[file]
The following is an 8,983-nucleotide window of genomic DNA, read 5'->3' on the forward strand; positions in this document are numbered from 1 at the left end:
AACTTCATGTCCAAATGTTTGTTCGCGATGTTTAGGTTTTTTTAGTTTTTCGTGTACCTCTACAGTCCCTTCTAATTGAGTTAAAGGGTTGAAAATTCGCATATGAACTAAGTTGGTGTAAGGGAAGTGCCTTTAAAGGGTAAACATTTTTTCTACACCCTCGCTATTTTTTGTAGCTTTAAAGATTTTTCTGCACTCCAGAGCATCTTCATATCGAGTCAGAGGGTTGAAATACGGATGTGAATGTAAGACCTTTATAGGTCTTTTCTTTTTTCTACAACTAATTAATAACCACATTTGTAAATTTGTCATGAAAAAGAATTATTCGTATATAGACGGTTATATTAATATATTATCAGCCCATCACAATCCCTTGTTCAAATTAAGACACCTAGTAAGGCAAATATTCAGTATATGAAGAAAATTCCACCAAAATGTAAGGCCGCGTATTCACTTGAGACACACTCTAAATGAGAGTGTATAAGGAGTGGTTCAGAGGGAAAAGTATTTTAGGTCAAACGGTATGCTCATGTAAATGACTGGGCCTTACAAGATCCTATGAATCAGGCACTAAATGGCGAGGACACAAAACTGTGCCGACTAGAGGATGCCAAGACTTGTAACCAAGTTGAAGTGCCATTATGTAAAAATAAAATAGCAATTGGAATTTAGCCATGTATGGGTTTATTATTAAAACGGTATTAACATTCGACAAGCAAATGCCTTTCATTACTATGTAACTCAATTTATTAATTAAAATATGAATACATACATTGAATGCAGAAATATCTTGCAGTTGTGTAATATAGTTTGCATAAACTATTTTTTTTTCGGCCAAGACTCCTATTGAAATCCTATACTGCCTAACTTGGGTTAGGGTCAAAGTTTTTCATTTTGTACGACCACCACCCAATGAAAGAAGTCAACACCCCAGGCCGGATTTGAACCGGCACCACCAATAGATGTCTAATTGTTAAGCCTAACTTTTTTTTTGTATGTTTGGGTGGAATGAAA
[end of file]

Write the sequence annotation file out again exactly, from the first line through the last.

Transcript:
The following is an 8,983-nucleotide window of genomic DNA, read 5'->3' on the forward strand; positions in this document are numbered from 1 at the left end:
AACTTCATGTCCAAATGTTTGTTCGCGATGTTTAGGTTTTTTTAGTTTTTCGTGTACCTCTACAGTCCCTTCTAATTGAGTTAAAGGGTTGAAAATTCGCATATGAACTAAGTTGGTGTAAGGGAAGTGCCTTTAAAGGGTAAACATTTTTTCTACACCCTCGCTATTTTTTGTAGCTTTAAAGATTTTTCTGCACTCCAGAGCATCTTCATATCGAGTCAGAGGGTTGAAATACGGATGTGAATGTAAGACCTTTATAGGTCTTTTCTTTTTTCTACAACTAATTAATAACCACATTTGTAAATTTGTCATGAAAAAGAATTATTCGTATATAGACGGTTATATTAATATATTATCAGCCCATCACAATCCCTTGTTCAAATTAAGACACCTAGTAAGGCAAATATTCAGTATATGAAGAAAATTCCACCAAAATGTAAGGCCGCGTATTCACTTGAGACACACTCTAAATGAGAGTGTATAAGGAGTGGTTCAGAGGGAAAAGTATTTTAGGTCAAACGGTATGCTCATGTAAATGACTGGGCCTTACAAGATCCTATGAATCAGGCACTAAATGGCGAGGACACAAAACTGTGCCGACTAGAGGATGCCAAGACTTGTAACCAAGTTGAAGTGCCATTATGTAAAAATAAAATAGCAATTGGAATTTAGCCATGTATGGGTTTATTATTAAAACGGTATTAACATTCGACAAGCAAATGCCTTTCATTACTATGTAACTCAATTTATTAATTAAAATATGAATACATACATTGAATGCAGAAATATCTTGCAGTTGTGTAATATAGTTTGCATAAACTATTTTTTTTTCGGCCAAGACTCCTATTGAAATCCTATACTGCCTAACTTGGGTTAGGGTCAAAGTTTTTCATTTTGTACGACCACCACCCAATGAAAGAAGTCAACACCCCAGGCCGGATTTGAACCGGCACCACCAATAGATGTCTAATTGTTAAGCCTAACTTTTTTTTTGTATGTTTGGGTGGAATGAAA